Improving the online shopping experience for Beecher’s Handmade Cheese, an artisan cheesemaker in Seattle’s Pike Place Market. They sell a wide variety of cheeses and gifts online and in their retail locations around Puget Sound and in New York.
The site current site layout is quite complex, with a large amount of information packed tightly onto each page.
Reducing the amount of information, simplifiying the navigation, and re-organizing the online store will help improve user flow.
During my first project at General Assembly, I worked on all aspects: Evaluate the current website, map user flows, conduct interviews, sketch new ideas and storyboards, define the vision, assemble the deliverables
SkechApp, InVision, Omnigraffle
I spent some time on Beecher's website, evaluating the current site layout, navigation and user flow.
Then I looked at websites for companies selling cheese. I noticed that there is a number of small artisan cheesemakers and creameries that either sell at local stores or a small selection online. Larger companies often sell cheeses from multiple brands.
Although they are not selling cheese, I included Fran's chocolates and Pike Place Fish Market. They are local companies, with locations around Puget Sound and online stores. Most websites I researched have a very clean modern look with beautiful, enticing photography and a simple navigation. In comparison, Beecher’s looks quite dated too busy. There is too much text and information on each page, and the wording of the navigation is confusing.
Persona and Scenarios
I chose John as my primary persona. He is a 37-year-old school teacher, enjoys activities with his daughter and is looking for brands that reflect his tastes and behaviors.
To better understand John’s needs, I wrote three scenarios for him.
Scenario 1: Visiting Beecher's
To celebrate an important project at school, John plans to take his daughter to Pike Place Market on Sunday morning. His friend recommends a trip to Beecher’s, to watch the cheese-making and try some samples. During his break, John tries to find out how to get there and if the store will be open.
Scenario 2: Finding a gift
John is invited to the birthday party of a fellow teacher who has recently moved to Seattle. John would like to bring something that is unique to the Northwest and thinks a sample platter from a local store might be a good conversation starter. He looks up gift ideas in the evening, sitting at the kitchen counter with his laptop. He likes the cheese selection at Beecher’s, but doesn’t want to make the trip into the city.
Scenario 3: Buying cheese
John’s friend Malcolm moved from Seattle to Ohio the previous year. Malcolm’s birthday is coming up, and John would like to send him something “from home”. As a surprise, he decides to have some of Beecher’s flagship cheese delivered to his friend’s house.
I conducted interviews with users that were not familiar with the website. I introduced them to John and his scenarios and asked them to buy cheese (1lb Flagship), find store hours and location, and read the reviews for a gift. They too thought that the site was too busy and the navigation confusing.
Some quotes from the interviews:
“There is too much info and text, I can’t really see what I am looking for.”
“When I click ‘locations’, I don’t see their store hours. I have to click on ‘Seattle’. That seems redundant.”
“Cheese is easy to find, but the categories are confusing.”
“Mac and Cheese is not a side dish!”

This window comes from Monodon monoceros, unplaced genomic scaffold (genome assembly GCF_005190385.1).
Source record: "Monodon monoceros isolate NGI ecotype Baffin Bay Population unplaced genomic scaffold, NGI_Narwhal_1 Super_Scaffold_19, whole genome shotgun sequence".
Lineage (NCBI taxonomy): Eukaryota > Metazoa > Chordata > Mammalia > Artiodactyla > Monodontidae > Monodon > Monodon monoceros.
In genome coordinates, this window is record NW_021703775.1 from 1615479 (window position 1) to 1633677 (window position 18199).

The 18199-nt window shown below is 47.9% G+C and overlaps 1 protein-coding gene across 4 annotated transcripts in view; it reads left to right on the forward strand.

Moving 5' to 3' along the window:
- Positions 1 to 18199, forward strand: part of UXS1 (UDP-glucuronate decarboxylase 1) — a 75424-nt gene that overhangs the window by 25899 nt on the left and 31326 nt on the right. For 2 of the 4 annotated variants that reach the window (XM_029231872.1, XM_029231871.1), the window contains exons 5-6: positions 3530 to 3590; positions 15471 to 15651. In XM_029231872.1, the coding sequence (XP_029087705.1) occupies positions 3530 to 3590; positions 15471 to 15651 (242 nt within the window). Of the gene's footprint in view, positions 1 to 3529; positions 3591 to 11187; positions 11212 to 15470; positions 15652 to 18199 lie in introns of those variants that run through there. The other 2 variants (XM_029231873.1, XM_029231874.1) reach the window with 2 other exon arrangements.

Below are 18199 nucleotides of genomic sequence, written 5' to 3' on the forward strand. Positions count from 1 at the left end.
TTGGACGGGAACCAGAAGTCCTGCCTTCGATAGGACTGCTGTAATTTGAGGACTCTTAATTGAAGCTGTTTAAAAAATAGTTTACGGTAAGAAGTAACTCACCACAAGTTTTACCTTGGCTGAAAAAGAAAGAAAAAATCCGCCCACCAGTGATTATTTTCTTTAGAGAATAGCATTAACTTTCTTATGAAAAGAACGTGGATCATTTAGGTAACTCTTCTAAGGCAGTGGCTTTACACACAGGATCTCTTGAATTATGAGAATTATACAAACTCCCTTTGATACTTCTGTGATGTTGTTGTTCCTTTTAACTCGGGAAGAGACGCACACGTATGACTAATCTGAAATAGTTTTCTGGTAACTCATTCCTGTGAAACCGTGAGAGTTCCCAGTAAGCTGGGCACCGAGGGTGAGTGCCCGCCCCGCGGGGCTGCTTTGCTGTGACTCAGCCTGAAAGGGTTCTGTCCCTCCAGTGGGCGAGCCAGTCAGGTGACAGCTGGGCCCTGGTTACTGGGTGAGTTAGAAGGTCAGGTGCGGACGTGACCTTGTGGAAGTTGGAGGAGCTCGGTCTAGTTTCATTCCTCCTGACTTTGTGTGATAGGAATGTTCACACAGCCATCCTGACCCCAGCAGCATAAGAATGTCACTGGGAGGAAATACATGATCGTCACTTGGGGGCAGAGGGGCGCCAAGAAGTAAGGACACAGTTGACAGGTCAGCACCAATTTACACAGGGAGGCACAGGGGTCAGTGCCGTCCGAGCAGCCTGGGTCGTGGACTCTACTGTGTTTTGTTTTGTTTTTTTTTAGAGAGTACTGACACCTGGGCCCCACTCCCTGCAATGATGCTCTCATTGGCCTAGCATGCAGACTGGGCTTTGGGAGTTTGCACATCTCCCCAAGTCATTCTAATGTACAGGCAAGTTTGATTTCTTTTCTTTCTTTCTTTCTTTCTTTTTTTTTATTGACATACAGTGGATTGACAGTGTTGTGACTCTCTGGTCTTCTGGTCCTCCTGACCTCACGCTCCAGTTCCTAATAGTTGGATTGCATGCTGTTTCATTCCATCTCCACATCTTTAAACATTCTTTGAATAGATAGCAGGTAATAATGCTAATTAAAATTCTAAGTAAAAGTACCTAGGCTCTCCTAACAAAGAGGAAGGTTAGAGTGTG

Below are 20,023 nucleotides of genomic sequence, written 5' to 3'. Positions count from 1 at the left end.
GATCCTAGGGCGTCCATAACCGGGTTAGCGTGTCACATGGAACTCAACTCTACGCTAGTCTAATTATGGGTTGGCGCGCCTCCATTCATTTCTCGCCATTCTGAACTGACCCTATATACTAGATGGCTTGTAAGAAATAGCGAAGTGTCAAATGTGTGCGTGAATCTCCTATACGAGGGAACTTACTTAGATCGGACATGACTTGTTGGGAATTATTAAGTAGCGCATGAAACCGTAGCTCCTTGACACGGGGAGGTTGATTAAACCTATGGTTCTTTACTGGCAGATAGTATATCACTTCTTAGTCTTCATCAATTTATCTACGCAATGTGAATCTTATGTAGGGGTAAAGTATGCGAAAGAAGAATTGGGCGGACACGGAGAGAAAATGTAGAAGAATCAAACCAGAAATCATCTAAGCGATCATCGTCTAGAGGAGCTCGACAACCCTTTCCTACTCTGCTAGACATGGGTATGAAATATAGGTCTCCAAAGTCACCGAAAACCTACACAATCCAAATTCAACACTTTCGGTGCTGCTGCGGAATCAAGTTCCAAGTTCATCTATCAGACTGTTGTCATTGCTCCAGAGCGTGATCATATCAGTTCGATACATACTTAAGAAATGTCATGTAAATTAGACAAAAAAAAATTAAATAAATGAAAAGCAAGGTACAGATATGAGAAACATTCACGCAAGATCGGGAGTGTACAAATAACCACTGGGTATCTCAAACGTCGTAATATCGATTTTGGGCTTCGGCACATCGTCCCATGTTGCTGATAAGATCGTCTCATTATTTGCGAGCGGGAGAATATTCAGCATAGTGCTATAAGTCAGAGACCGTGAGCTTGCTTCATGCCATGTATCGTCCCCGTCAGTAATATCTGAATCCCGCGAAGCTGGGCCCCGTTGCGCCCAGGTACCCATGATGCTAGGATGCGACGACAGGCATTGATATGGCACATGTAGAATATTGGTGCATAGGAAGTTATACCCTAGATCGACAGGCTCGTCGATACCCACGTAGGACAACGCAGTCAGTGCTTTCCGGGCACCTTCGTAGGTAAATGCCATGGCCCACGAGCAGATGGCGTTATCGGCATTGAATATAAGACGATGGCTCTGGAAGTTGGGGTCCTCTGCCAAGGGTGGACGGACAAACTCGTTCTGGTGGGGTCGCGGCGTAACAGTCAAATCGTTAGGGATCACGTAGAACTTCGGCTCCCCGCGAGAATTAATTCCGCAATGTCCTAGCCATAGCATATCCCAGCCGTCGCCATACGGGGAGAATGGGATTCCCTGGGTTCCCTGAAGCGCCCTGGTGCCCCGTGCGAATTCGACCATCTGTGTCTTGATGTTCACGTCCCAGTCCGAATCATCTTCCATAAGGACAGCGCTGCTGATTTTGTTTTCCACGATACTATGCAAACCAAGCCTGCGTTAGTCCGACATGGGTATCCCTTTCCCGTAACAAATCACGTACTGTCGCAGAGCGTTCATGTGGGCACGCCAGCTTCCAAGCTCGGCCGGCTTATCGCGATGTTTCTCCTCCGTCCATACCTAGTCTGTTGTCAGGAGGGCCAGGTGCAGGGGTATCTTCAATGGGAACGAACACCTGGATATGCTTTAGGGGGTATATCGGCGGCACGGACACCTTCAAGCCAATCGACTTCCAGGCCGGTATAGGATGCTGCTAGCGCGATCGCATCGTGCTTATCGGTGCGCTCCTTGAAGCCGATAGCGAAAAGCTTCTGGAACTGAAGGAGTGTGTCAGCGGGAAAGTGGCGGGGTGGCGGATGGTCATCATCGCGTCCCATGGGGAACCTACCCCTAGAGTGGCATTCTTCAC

To better understand the check-out process, I sketched a quick user flow of John ordering the gift for his friend.
I created a new sitemap. It is a simplified version of the current one.
I sketched out different layout and navigation options. After some tests, I realized that with the large number of pages, a traditional navigation is easiest to use: primary navigation horizontal on top, secondary navigation on the left side.
I developed the wireframes based on the sketches I made earlier, focusing on the scenarios I had created for John. You can also explore the prototype or watch the videos below.
User Testing and Iterations
I tested the prototype with some of my fellow GA students that were not familiar with the site. I introduced John and asked them to follow the tasks outlined in the scenarios. Overall they found the site structure very clear and the navigation easy to use. Based on user feedback I made some changes to the functionality of the prototype:
Moved up “similar items” on the product pages to show beginning of reviews.
Change the price of shipping on the “review and submit” page to be consistent with the price shown in cart.
Not convinced I had found the best solution for the “location” page, I asked for feedback during critique session. Based on that feedback, I made the following changes:
Included all locations on one page, showing opening hours and contact information
All locations are now listed in the side bar
Removed confusing rollover
Updated map to show all locations, not just the ones in Washington
Add box “Find a store” in content area.
To identify the proposed content and structure as well as functional behaviors, I used the landing page as an example for an annotated wireframe.
Explore ways to reduce amount of information on pages even further
User interviews and testing to find out which information they want to see and which we can take out
User interviews and review of sales to see if the way cheese is sold could be improved
Visual Design and high-fidelity mock-ups
What I learned
Do more detailed sketches before starting on wireframes
Use templates in SketchApp to improve workflow
Better documentation of my research and development of design
Save iterations, not deleting or overwriting what I don’t like.
Get user feedback sooner, even when design doesn’t look finished